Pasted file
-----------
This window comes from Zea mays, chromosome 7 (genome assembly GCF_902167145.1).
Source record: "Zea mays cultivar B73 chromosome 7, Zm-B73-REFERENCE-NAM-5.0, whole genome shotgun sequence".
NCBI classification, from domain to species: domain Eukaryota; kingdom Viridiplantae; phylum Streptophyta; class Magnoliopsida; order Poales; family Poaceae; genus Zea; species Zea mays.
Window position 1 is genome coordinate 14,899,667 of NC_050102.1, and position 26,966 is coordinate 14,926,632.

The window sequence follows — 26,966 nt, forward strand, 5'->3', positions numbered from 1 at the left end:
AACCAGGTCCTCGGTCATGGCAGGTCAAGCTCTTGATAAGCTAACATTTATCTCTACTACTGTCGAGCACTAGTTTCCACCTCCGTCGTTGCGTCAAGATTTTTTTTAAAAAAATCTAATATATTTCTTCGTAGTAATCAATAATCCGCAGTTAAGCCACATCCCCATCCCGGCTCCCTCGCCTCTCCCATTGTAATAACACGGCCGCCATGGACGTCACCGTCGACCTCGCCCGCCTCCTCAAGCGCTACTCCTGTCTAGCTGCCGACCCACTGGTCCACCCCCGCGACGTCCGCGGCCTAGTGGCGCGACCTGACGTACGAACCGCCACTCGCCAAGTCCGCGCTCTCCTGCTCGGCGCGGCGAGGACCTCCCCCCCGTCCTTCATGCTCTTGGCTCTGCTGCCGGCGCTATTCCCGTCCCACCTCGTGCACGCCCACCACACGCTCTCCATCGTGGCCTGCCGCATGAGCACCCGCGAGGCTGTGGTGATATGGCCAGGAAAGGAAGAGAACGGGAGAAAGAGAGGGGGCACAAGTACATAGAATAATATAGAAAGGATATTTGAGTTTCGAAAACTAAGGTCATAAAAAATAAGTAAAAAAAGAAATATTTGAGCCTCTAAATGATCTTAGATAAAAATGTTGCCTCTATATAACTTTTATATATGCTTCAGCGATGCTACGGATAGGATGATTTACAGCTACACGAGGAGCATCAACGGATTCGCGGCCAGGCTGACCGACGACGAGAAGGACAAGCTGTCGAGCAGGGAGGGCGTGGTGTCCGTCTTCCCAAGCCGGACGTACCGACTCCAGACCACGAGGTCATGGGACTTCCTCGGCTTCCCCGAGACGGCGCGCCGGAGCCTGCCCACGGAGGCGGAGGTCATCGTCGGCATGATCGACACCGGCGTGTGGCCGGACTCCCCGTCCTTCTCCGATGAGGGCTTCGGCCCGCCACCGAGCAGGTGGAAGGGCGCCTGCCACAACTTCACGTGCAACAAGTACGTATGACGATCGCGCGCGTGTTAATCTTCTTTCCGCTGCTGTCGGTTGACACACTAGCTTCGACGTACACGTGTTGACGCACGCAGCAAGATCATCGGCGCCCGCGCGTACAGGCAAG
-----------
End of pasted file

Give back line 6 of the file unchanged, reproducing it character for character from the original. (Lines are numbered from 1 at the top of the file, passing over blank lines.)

AACCAGGTCCTCGGTCATGGCAGGTCAAGCTCTTGATAAGCTAACATTTATCTCTACTACTGTCGAGCACTAGTTTCCACCTCCGTCGTTGCGTCAAGATTTTTTTTAAAAAAATCTAATATATTTCTTCGTAGTAATCAATAATCCGCAGTTAAGCCACATCCCCATCCCGGCTCCCTCGCCTCTCCCATTGTAATAACACGGCCGCCATGGACGTCACCGTCGACCTCGCCCGCCTCCTCAAGCGCTACTCCTGTCTAGCTGCCGACCCACTGGTCCACCCCCGCGACGTCCGCGGCCTAGTGGCGCGACCTGACGTACGAACCGCCACTCGCCAAGTCCGCGCTCTCCTGCTCGGCGCGGCGAGGACCTCCCCCCCGTCCTTCATGCTCTTGGCTCTGCTGCCGGCGCTATTCCCGTCCCACCTCGTGCACGCCCACCACACGCTCTCCATCGTGGCCTGCCGCATGAGCACCCGCGAGGCTGTGGTGATATGGCCAGGAAAGGAAGAGAACGGGAGAAAGAGAGGGGGCACAAGTACATAGAATAATATAGAAAGGATATTTGAGTTTCGAAAACTAAGGTCATAAAAAATAAGTAAAAAAAGAAATATTTGAGCCTCTAAATGATCTTAGATAAAAATGTTGCCTCTATATAACTTTTATATATGCTTCAGCGATGCTACGGATAGGATGATTTACAGCTACACGAGGAGCATCAACGGATTCGCGGCCAGGCTGACCGACGACGAGAAGGACAAGCTGTCGAGCAGGGAGGGCGTGGTGTCCGTCTTCCCAAGCCGGACGTACCGACTCCAGACCACGAGGTCATGGGACTTCCTCGGCTTCCCCGAGACGGCGCGCCGGAGCCTGCCCACGGAGGCGGAGGTCATCGTCGGCATGATCGACACCGGCGTGTGGCCGGACTCCCCGTCCTTCTCCGATGAGGGCTTCGGCCCGCCACCGAGCAGGTGGAAGGGCGCCTGCCACAACTTCACGTGCAACAAGTACGTATGACGATCGCGCGCGTGTTAATCTTCTTTCCGCTGCTGTCGGTTGACACACTAGCTTCGACGTACACGTGTTGACGCACGCAGCAAGATCATCGGCGCCCGCGCGTACAGGCAAG